Over time, our presence on Earth has left traces that have been added to the countless geological marks in the territory, configuring cultural landscapes in constant evolution. Each intervention adds a new layer, defines and redefines an ever-changing reality. The accumulation of these layers represents our memory, and when they are memorable, they become our heritage.

Heritage, understood as a place and a moment to be preserved, is an idea invented by modernity that implies isolating it from the fluid dynamics of time. New layers of meaning are no longer being added to those places, distancing them from the communities that generate these dynamics.

On the other hand, these places reveal a way of understanding the territory that we can no longer perceive; only if we look at them with a different gaze, can they become potential places of experimentation. Then we can learn from the past, to respond to the pressing problems of the present.


Sicily is such a region with many historical layers, being inhabited by Sicanians, Phoenicians, Greeks, Romans, Byzantines, Arabs, Normans, Spanish and Austrians, only becoming part of Italy since 1860. However, in the last century, Sicily like thousands of small cities and towns, has undergone disinvestment and depopulation, raising questions about the future of productive landscapes, cultural heritage, urban-rural inequality, and social cohesion. The pace of change during this period of time has left these small towns almost paralyzed, and the attraction towards big cities increasingly stronger.

This trend has made much of the Italian countryside dependent on a tourism economy, turning them into museum pieces, undermining a rich, sustainable productive landscape and sharply reducing its diversity. The pandemic may have awoken interest for these towns, as remote workers envisioned new alternatives to living in large metropolitan centers, but not in a number and approach that could effectively change reality.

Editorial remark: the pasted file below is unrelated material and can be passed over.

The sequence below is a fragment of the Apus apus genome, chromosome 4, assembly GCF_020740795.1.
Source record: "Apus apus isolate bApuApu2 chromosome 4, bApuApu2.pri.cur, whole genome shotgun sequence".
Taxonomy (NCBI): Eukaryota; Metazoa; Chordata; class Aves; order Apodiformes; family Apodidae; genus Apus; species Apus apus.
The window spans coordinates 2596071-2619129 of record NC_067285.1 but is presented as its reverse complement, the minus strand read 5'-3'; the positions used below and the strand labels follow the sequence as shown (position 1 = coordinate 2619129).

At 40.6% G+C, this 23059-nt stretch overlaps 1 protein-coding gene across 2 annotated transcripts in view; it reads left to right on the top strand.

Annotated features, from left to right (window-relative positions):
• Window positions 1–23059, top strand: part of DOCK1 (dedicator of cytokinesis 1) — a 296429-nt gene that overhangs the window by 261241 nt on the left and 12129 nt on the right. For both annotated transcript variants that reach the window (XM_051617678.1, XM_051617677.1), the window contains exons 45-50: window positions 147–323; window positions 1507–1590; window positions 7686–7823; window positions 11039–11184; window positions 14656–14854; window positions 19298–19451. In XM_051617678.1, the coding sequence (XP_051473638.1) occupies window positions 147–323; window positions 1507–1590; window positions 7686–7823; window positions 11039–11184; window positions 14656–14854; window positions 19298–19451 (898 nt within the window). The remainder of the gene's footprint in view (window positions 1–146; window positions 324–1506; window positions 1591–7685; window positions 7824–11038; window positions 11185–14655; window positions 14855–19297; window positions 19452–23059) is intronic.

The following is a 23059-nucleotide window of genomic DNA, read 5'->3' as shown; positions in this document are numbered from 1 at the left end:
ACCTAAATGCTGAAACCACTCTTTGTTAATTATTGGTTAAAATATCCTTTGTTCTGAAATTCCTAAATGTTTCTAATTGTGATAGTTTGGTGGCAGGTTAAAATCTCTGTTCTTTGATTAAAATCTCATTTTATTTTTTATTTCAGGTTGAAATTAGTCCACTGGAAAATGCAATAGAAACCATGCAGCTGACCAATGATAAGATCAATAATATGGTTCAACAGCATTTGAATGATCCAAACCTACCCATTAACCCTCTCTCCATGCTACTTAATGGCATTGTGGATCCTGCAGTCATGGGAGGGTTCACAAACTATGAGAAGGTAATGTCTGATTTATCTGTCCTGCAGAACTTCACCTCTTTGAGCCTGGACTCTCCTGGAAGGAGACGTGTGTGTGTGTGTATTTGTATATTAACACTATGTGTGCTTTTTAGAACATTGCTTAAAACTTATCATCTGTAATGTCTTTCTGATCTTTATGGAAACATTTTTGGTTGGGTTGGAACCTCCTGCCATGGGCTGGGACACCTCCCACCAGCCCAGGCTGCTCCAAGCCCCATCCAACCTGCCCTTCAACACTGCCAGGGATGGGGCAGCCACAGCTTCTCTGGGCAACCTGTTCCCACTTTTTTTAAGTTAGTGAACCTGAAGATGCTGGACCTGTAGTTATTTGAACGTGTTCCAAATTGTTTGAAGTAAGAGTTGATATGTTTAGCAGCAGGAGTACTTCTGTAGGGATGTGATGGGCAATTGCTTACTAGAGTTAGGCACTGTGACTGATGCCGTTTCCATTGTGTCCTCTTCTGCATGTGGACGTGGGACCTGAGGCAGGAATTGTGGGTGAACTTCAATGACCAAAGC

Yet, the potential of small towns in an ancestral landscape remains a big opportunity to rethink their role in the future. Can they become catalysts for change? Unlike cities, that are weighted by huge economic and political interests – the countryside can be a fertile field of experimentation if we are able to bring heritage, production, and culture together.

We will focus our gaze in Palazzolo Acreide, a historical town in the southeast of Sicily, which is in a quest to find innovative sustainable development models to rechart its urban environment and its community.


The studio will search for concrete and meaningful ways architecture can encourage new ways of living, anchored to their hinterland and historical memory. The ruins of Palazzolo’s castle and its abandoned neighborhood, once a Phoenician sacred place, will be the scene of our intervention.

Based on their interests, each student will identify existing or potential production systems (cultural, social, agricultural, industrial, or practical) that exist in the region or can be introduced in the locality. A cultural hub system, in its broad sense, will be developed from this specific production system to generate new dynamics that can bring a renewed meaning to heritage sites, and produce a density of activities that will favor the town’s re-inhabitation.


This is a design-based studio that will search for new relations between heritage, landscape, and culture, pushing the limits - and sometimes blurring them - between architecture, urban design, and landscape architecture, redefining connections between buildings, open-air spaces, ecologies and pre-existing conditions in a specific context.

Students will work in pairs developing a conceptual, programmatic, and organizational proposal that operates three distinct discourses – Critical Conservation, Production Systems, and Cultural Practices. Lectures by local experts and practitioners who have developed similar approaches will help find hints in each project.

We will travel to Sicily, visit the town of Palazzolo, meet with local scholars and subsequently travel around the island to understand the dynamics between heritage, landscape, and contemporary interventions. We will visit outstanding examples of the layering of Greek, Arab and Norman cultures, and contemporary interventions such as world-class Alvaro Siza’s interventions in Salemi and land-art pieces by Alberto Burri in Gibellina.

On returning, students will develop individual responses for a cultural hub system capable of catalyzing the three initial discourses. Each student will develop a component of the whole system, the size of which will depend on each one’s approach, varying from the small, detailed architectural scale to large landscape design.

While proposing contemporary solutions to our society’s challenges, the projects will draw from ancient knowledge to restore a new sacredness to these neglected places.

All Semesters

Fall 2022
Turtles All The Way Down
Tod Williams, Billie Tsien, Andrew Benner
Fall 2021
Advanced Design Studio: Potent Voids
Lina Ghotmeh, Surry Schlabs